New York City is expanding health coverage to 600,000 uninsured residents; a transparency rule requiring hospitals to post prices online is confusing patients; and Eli Lilly has purchased Loxo Oncology in what some are calling a massive bet on cancer genetic.
On Tuesday, New York City Mayor Bill de Blasio announced that the city will spend up to $100 million per year to cover 600,000 uninsured residents, including low-income residents and undocumented immigrants. According to the Associated Press, the plan involves expanding the city’s existing public insurance program—MetroPlus—and providing uninsured people with access to affordable care at city-owned facilities. It will also aim to provide these residents with a variety of services, ranging from primary care to mental health services, through the network of hospitals and clinics run by the city Health and Hospitals Corporation.
A rule starting January 1 required all hospitals to post their list prices online in an effort to boost transparency. However, according to Kaiser Health News, the new rule may be creating more confusion for patients, as the websites price lists—called chargemasters—are massive compendiums of prices set by each hospital for each service or drug. For a patient to figure out what an emergency visit might cost them, they must figure out and put together the price for each component of the visit, including blood tests, dispensed medications, and the facility fee.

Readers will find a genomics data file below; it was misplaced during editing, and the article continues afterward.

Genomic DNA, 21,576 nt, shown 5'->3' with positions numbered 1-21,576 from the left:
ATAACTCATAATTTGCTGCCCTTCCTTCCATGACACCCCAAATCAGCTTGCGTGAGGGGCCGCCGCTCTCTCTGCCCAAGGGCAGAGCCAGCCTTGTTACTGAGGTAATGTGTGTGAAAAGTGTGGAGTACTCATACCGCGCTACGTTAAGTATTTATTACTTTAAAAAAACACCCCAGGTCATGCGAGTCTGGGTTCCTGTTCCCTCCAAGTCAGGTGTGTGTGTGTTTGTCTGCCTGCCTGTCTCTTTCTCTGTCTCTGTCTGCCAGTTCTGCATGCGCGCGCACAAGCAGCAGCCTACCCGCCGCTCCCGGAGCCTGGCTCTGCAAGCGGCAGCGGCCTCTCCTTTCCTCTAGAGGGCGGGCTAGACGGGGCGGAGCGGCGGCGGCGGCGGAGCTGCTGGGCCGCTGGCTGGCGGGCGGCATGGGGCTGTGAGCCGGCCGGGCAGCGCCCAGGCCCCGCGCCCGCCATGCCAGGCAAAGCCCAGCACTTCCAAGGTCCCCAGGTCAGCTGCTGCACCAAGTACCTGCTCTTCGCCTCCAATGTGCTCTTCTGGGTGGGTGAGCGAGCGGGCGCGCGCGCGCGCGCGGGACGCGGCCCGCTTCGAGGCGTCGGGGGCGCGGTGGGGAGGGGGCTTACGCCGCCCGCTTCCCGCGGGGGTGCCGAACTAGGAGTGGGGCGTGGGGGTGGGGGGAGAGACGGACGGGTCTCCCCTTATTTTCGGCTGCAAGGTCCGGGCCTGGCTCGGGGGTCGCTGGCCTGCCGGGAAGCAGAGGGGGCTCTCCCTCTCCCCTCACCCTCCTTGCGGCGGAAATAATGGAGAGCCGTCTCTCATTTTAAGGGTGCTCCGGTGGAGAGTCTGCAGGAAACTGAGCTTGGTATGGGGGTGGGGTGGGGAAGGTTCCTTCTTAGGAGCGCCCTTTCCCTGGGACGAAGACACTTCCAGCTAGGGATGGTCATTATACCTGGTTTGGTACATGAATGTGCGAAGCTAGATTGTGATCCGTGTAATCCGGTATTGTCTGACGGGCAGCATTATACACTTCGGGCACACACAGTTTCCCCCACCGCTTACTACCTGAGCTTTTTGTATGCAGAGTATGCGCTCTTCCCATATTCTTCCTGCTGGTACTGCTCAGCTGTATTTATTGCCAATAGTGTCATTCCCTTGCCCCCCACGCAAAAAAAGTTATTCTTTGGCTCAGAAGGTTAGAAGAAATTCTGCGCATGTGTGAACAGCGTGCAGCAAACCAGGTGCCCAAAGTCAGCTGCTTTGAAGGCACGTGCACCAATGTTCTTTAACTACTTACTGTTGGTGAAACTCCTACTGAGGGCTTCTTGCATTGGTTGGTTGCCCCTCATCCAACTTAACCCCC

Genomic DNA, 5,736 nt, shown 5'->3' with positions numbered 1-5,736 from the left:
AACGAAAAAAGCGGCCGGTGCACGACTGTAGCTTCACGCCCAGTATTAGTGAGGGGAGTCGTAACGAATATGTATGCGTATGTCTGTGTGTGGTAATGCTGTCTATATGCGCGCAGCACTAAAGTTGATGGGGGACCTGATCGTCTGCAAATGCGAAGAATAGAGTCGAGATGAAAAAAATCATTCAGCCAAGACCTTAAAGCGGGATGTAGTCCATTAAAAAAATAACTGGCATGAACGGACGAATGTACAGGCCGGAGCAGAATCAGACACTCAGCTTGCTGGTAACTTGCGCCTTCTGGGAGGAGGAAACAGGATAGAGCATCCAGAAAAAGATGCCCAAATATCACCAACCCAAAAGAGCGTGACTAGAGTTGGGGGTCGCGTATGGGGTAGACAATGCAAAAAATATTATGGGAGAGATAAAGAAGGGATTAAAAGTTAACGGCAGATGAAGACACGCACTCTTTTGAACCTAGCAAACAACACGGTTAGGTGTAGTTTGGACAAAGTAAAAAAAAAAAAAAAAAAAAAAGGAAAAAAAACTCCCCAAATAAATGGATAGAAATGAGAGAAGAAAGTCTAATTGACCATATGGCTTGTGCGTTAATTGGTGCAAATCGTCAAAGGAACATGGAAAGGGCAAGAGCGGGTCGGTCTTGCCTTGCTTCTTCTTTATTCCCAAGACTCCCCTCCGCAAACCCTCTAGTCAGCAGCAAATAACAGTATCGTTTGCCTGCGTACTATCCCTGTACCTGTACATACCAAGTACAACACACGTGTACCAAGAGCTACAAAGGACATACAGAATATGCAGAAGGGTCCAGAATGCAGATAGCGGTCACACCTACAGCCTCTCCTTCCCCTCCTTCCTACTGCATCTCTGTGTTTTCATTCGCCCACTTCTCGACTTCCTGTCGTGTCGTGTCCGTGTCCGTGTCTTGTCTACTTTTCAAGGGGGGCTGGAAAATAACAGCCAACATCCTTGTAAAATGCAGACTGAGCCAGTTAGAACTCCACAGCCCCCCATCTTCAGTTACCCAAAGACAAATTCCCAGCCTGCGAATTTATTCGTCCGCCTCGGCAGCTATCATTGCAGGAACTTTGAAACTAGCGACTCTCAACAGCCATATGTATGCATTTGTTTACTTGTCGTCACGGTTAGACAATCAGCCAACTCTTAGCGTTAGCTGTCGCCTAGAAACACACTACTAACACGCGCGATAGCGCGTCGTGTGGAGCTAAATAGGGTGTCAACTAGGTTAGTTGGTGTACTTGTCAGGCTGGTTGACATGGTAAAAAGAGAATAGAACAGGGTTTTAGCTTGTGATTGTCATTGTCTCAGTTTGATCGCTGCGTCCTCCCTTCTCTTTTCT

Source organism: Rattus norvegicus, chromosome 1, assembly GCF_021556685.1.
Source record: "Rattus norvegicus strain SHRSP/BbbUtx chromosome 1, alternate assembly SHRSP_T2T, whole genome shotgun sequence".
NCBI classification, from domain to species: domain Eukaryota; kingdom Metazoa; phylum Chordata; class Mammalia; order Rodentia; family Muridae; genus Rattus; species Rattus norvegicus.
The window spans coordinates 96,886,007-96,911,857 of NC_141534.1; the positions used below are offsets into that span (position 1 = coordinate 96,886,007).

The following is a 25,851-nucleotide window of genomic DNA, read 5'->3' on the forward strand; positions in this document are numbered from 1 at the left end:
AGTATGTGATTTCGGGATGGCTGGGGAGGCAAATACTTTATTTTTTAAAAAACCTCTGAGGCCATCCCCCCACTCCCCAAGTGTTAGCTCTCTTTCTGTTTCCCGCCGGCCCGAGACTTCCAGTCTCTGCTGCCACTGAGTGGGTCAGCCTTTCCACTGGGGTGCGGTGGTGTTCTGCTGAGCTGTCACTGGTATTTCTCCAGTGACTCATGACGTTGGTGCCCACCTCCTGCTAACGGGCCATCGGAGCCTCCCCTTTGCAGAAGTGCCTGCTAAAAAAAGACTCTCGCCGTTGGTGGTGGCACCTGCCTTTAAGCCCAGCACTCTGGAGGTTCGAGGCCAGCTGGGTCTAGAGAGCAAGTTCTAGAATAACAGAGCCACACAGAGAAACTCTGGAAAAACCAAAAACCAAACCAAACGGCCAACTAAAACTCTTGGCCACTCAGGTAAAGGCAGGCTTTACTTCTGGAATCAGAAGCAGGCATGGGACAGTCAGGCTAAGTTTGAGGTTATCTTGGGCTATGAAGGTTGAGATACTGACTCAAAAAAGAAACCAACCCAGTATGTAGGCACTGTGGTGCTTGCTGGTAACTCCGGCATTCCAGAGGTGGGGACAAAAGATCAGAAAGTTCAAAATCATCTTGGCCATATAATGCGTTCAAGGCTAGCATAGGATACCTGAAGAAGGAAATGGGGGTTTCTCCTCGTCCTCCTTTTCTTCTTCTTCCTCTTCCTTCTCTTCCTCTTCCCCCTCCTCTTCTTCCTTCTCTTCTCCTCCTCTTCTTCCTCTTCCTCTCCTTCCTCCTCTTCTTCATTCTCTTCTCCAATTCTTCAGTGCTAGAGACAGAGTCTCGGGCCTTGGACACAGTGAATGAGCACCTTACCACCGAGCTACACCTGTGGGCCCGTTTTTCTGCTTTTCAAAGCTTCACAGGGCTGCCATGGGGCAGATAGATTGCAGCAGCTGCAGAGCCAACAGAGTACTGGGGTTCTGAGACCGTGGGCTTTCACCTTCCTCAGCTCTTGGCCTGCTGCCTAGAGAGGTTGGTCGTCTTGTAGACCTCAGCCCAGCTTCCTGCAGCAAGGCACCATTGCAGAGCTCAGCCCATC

Eli Lilly is expanding its oncology portfolio with its $8 billion purchase of Loxo Oncology, reported STAT. The purchase has been called a massive bet on cancer genetics, as Loxo Oncology’s medicines target genetic mutations regardless of where they are in the body. The drug maker’s first drug, Vitrakvi (larotrectinib) was approved in November 2018 for all solid tumors with an NTRK mutation, which exists in about 3% of cancer patients. Its second drug, LOXO-292, targets patients with lung of thyroid cancer with RET mutations.